Objectives and Specifications for cancer reporting system standards

Numerous items for developing and supporting cancer registries were evaluated in the studies which we have found. Thirty three studies (89.1%) are of Cancer Registration, that they discussed different standards for cancer registry system. Four studies (10.8%) had presented features, standards, and comments on cancer biobanks; and tissue banks systems integration with cancer registries [52].

Several standards are currently presented by different institutes from different countries. Nineteen countries are represented in this review, six countries from Europe, four from Asia, four from Caribbean, Central and South America, two from North America, two from Oceanic, and one from Africa. US is the most frequent country with highest number of publications (9); followed by France with 5; Germany, Sweden and Japan each has 3 publications; Canada, Switzerland, and Australia each appeared in 2 papers; then, 1 article each appeared from New Zealand, Iran, Mexico, Nigeria, Cuba, Colombia, Martinique, and Pakistan.

In total, 19 standards have been observed, striving to assure quality data are produce in various registries. The US has the highest number of standards observed 18; followed by 16 in Canada and Japan. France observed 15 standards and 13 in Australia. 12 quality indicators observed in Germany and Norway; 10 from Sweden, Cuba and Mexico. 9 standards are observed in Switzerland and the UK; 8 in New Zealand; 7 in Iran and Martinique; 6 in Pakistan; and 4 standards in Nigeria and Colombia.

As can be seen in table 2; comparability is the most commonness among all the 19 standards observed, is reported by 33 articles (89.1%) in all the countries under this review. Accuracy is the second most frequent standards indicator, reported by 30 articles (81%) in 17 countries, followed by data quality in 29 articles from 14 countries. 27 articles (72.9%) from 12 countries reported: minimum dataset, standardized definition and availability of information. Completeness is observed in 25 publications (67.5%) in 15 countries; consistency and data management from 22 articles (59.4%) in 12 countries. Timeliness and security observed from 19 articles (51.3%) in 12 countries; reliability 18 articles (48.6%) in 10 countries. Validity observed in 15 articles (40.5%) in 12 Countries, compatibility from 12 papers (32.4%) in 6 countries. Confidentiality is from 10 articles (27%) in 5 countries, privacy from 6 articles (16.2%) from 2 countries. Comprehensive is reported by 4 articles (10.8%) from 3 countries, then integrity in 3 articles (8.1%), and strict in 2 articles (5.4%) from 2 countries.

As least virtue among the standards indicators, strict is only been observed in Japan and the EU; integrity is observed in Germany, EU and the US; followed by Comprehensiveness which is practically in Australia, Canada, EU and the US; then privacy which is also noticed only in Japan, EU and the US.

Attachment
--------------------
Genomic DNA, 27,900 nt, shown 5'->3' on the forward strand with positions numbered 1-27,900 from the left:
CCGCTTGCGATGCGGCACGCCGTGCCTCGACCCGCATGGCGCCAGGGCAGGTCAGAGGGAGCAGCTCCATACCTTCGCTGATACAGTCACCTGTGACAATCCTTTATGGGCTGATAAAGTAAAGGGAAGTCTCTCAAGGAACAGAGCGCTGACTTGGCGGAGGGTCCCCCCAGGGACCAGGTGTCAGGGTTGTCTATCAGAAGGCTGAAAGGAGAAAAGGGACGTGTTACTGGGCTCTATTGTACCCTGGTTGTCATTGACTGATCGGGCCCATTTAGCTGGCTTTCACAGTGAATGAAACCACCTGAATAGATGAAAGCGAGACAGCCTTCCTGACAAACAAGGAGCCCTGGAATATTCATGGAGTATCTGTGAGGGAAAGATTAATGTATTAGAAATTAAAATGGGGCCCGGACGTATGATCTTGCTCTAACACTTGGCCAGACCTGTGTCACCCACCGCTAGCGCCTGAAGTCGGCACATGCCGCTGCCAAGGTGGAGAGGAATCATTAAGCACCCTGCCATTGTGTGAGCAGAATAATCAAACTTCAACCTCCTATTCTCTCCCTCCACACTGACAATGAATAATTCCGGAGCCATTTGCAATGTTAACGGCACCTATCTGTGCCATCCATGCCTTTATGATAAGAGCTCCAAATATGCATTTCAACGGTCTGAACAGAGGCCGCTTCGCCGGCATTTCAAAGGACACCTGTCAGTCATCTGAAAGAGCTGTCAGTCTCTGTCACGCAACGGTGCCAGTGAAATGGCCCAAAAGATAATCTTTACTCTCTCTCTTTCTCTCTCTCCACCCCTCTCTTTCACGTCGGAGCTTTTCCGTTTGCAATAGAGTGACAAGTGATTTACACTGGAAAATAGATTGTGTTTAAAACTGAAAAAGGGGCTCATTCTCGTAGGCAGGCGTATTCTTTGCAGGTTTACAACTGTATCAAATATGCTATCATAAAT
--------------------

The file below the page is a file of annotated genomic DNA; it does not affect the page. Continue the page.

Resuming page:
Table 1: List of the Papers standards observed

S/N Authors & Reference Country / Year Types of system Standard observed
S1 S2 S3 S4 S5 S6 S7 S8 S9 S10 S11 S12 S13 S14 S15 S16 S17 S18 S19
1 Phyllis A. Wingo et al. [53] US / 2005 Chronic & Communicable diseases/ Active & Passive
2 Oregon State Cancer Registry[54] US / 2009 Cancer registry

Web based

3 Herman Menck et al. [55] US / 1994 Cancer registries
4 Commission on Cancer. [56] US / 2016 Cancer registry
5 ME McCuskey et al. [57] US / 2012 PBCR
6 Laura A. McClure et al. [58] US / 2016 Cancer registry
7 SK. Mohanty et al. [25] US / 2008 Cancer biobank
8 AM. Marchevsky et al. [59] US / 2005 Thoracic

Mesothelioma Malignant

9 Jim Hofferkamp. [60] US & Canada / 2008 Cancer registries
10 Bartha M. Knoppers et al. [61]  Canada / 2000 Cancer surveillance
11 Paul Henry Yerrell et al. [62] Australia / 2016 Cancer registration


Advanced Cancer Data System; (ACaDs)

12 Graham G. Giles & Vicky Thursfield. [63] Australia & New Zealand / 2004 Cancer registries
13 Jerzy E. Tyczynski et al. [64] EU / 2003 European network of Cancer registries
14 Freddie Bray et al. [65] France & Switzerland / 2015 Population based Cancer registry
15 Jacques Ferlay et al. [19] France / 2014 Cancer registry
16 O.M. Jensen et al. [66] France / 1991 Cancer registries
17 Joakim Dillner. [67] Sweden / 2015 Biobanks and cancer registries
18 Hilde Langseth et al. [68] Nordic / 2010 Cancer registry & biobank. Web based
19 Holleczek Bernd and Alexander Katalinic. [69] Germany / 2017 Cancer registries

Web based / automated

20 A.G. Tafazzoli et al. [70] Germany / 2002 Cancer registry / decision support. Automated
27 Japanese Association of Cancer registries. [71] Japan / 2010 Cancer registry
28 Naoyuki Okamoto. [72] Japan / 2008 PBCR

Paper, system based

29 Takahiro Higashi et al. [73] Japan / 2014 HBCR
30 Hamideh Salimzadeh et al. [47] Iran / 2014 Cancer Registry
31 Bhurgri Yasmin et al. [74] Pakistan / 2002 PBCR
32 Rishika Banydeen et al. [4] Caribbean / 2015 Cancer registry
33 Yelda A. Leal et al. [5] Cuba & Mexico / 2016 Cancer registry
34 Monica S. Sierra & David Forman. [75] Central and South America / 2016 Cancer registries
35 Monica S. Sierra, et al. [76] Colombia / 2016 Cancer registry
36 Okabia M. N. [10] Nigeria. / 2003 Population Based Cancer registry
37 D. Maxwell Parkin, et al. [77] Africa / 2014 Cancer registries